Shared Memory Modules

Bengt Richter bokr at oz.net
Tue Dec 2 02:06:07 CET 2003


On Tue, 02 Dec 2003 00:44:15 +0100, Irmen de Jong <irmen at -NOSPAM-REMOVETHIS-xs4all.nl> wrote:

>Scott David Daniels wrote:
>> Irmen de Jong wrote:
>> 
>>> However, I've just tried it, and managed to crash Python in mmap.pyd
>>> with an application exception... twice. But trying to reproduce it
>>> now fails-- Python keeps running.
>>> I did this:
>>>  >>> import mmap
>>>  >>> mem=mmap.mmap(0,3000000,'irmen')
>>>  >>> mem[0]='a'
>>>  >>> mem[2000000]='a'
>>> and initially, it crashed......... Python 2.3.2 on win xp)
>>> --Irmen
>> 
>> 
>> Probably not enough actual memory hanging around.  Some systems
>> (and from this I'd guess XP) allocate virtual memory by reserving
>> address space, not actually allocating the RAM and/or backing
>> store for that memory. 
>
>Over-commit is that called, right?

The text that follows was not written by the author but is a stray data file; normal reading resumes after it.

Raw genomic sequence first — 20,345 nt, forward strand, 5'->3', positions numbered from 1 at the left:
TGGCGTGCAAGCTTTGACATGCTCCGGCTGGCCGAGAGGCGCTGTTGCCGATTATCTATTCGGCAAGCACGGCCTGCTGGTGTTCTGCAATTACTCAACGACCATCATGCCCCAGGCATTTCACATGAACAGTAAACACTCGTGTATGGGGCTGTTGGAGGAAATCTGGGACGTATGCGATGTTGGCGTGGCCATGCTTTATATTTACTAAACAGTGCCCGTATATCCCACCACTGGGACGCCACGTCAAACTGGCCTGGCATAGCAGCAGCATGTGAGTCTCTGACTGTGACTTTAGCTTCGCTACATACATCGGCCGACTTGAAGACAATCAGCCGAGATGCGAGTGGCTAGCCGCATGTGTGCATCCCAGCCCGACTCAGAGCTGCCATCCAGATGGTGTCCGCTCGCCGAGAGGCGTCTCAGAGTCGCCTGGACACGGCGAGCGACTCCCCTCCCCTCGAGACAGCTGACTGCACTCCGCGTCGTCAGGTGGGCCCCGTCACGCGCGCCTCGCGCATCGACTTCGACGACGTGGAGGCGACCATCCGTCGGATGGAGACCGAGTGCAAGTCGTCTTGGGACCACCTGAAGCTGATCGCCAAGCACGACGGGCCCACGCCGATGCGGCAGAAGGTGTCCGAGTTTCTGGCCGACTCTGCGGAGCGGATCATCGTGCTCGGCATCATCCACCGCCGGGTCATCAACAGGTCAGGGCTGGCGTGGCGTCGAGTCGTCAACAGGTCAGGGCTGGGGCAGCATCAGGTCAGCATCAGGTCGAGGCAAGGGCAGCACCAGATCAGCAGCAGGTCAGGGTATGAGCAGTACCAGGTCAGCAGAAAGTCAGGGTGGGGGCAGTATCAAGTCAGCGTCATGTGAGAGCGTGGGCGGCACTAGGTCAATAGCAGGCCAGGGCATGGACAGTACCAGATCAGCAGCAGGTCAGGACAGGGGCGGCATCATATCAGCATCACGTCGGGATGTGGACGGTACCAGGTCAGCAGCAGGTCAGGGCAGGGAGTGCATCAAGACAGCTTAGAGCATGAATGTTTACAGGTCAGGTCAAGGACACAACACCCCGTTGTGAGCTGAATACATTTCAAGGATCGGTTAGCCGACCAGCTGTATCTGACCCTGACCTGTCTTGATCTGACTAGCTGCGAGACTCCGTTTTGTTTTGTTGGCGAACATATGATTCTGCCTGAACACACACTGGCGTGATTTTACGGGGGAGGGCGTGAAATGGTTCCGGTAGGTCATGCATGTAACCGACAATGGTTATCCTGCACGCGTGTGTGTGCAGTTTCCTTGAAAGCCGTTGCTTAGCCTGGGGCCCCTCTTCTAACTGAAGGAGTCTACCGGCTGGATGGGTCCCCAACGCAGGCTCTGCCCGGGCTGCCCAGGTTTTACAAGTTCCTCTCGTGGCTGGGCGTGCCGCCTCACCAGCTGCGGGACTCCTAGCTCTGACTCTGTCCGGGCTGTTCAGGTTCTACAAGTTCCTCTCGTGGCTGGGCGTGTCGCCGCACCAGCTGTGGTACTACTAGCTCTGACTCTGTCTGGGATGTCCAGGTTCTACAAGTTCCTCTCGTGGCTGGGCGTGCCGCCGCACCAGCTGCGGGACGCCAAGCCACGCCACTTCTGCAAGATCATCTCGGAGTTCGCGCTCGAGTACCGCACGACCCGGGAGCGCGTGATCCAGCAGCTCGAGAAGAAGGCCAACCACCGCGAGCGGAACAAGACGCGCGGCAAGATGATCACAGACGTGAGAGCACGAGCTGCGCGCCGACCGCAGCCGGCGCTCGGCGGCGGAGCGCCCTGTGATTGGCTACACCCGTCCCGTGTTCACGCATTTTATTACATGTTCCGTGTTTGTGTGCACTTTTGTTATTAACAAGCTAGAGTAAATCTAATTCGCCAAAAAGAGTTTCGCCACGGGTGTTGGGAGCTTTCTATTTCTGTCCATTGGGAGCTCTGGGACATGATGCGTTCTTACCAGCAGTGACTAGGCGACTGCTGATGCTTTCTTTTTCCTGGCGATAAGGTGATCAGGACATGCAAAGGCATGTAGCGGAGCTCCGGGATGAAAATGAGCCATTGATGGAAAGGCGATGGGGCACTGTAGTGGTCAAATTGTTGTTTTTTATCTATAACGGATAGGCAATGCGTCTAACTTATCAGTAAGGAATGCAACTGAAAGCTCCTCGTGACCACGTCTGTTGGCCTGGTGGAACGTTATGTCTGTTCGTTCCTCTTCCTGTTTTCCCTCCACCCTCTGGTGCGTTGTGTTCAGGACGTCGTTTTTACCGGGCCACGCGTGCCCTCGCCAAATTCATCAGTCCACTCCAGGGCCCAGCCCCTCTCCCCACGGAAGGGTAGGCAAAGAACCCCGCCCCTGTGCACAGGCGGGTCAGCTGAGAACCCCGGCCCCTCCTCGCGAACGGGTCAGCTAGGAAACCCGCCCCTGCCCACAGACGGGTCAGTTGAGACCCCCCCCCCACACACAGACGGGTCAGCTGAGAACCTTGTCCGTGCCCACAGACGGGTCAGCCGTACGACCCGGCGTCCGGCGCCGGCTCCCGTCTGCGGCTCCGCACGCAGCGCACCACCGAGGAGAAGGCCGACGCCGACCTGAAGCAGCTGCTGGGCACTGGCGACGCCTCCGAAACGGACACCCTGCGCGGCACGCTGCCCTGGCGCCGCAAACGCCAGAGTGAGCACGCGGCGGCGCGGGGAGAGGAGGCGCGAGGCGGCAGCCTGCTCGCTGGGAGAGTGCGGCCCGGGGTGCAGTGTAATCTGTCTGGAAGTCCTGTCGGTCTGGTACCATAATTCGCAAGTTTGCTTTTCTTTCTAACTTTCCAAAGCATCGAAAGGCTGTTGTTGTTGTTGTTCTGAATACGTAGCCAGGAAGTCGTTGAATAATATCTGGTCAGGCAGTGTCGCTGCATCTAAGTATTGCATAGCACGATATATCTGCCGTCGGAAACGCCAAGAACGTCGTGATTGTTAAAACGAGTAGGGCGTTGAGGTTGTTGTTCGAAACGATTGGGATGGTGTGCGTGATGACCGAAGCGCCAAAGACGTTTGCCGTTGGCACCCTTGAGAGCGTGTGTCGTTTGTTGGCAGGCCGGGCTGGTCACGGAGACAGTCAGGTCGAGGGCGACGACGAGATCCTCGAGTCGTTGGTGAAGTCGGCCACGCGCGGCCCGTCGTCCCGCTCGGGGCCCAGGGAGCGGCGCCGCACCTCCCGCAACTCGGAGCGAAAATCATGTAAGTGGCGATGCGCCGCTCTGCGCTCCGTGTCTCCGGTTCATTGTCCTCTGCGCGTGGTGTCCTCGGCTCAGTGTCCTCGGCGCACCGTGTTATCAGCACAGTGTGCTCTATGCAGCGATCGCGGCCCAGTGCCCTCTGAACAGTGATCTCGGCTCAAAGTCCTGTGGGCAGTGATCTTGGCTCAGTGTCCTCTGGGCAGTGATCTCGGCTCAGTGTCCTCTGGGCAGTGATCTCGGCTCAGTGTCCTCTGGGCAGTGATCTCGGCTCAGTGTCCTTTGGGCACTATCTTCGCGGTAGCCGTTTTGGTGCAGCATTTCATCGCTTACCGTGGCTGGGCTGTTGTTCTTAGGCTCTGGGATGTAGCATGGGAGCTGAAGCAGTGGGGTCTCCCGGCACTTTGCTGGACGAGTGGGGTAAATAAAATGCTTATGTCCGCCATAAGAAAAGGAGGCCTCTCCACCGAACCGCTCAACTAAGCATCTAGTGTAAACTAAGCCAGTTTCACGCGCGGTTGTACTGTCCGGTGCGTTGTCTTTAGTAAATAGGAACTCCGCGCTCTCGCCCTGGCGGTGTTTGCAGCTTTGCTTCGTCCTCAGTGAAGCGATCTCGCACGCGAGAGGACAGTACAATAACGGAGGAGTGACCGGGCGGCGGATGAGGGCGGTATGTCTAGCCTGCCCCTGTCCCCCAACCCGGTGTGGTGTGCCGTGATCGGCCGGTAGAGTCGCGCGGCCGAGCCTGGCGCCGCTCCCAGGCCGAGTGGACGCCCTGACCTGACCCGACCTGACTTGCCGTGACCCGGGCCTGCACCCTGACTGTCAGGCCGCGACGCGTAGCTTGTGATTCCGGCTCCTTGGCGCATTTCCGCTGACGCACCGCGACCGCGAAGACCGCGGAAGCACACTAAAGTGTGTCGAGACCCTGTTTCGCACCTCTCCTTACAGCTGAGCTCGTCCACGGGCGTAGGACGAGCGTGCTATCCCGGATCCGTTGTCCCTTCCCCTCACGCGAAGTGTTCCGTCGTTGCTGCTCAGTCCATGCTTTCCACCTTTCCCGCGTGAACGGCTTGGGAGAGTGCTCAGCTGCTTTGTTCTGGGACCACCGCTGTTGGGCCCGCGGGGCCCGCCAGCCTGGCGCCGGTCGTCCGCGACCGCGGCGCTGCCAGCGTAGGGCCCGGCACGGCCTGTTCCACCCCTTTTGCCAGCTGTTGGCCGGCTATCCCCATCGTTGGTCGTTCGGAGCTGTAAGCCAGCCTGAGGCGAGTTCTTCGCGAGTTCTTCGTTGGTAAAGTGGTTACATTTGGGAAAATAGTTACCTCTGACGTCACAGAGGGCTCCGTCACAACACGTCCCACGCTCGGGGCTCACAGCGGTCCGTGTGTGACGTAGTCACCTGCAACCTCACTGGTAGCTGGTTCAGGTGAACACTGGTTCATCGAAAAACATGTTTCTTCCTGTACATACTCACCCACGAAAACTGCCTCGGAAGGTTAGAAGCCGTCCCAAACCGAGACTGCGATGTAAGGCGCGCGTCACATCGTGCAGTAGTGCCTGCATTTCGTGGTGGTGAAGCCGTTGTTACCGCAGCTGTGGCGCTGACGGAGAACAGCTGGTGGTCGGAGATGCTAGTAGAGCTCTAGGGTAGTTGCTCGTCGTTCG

>I'm sorry but that certainly wasn't the case here.
>My machine has 512 Mb RAM and about 250 Mb of them
>allocated when I tried it. (physical RAM that is)
>
>Very weird, I cannot reproduce the initial crash I experienced.
>
What's that first zero argument?

Snip from mmap docs:
"""
mmap( fileno, length[, tagname[, access]]) 

(Windows version) Maps length bytes from the file specified by
the file handle fileno, and returns a mmap object. If length is 0,
the maximum length of the map will be the current size of the file
when mmap() is called.

tagname, if specified and not None, is a string giving a tag name
for the mapping. Windows allows you to have many different mappings
against the same file. If you specify the name of an existing tag,
that tag is opened, otherwise a new tag of this name is created.
If this parameter is omitted or None, the mapping is created without a name.
Avoiding the use of the tag parameter will assist in keeping your code portable
between Unix and Windows.
"""

Does that mean you are trying to use stdin as the open file handle?

Regards,
Bengt Richter




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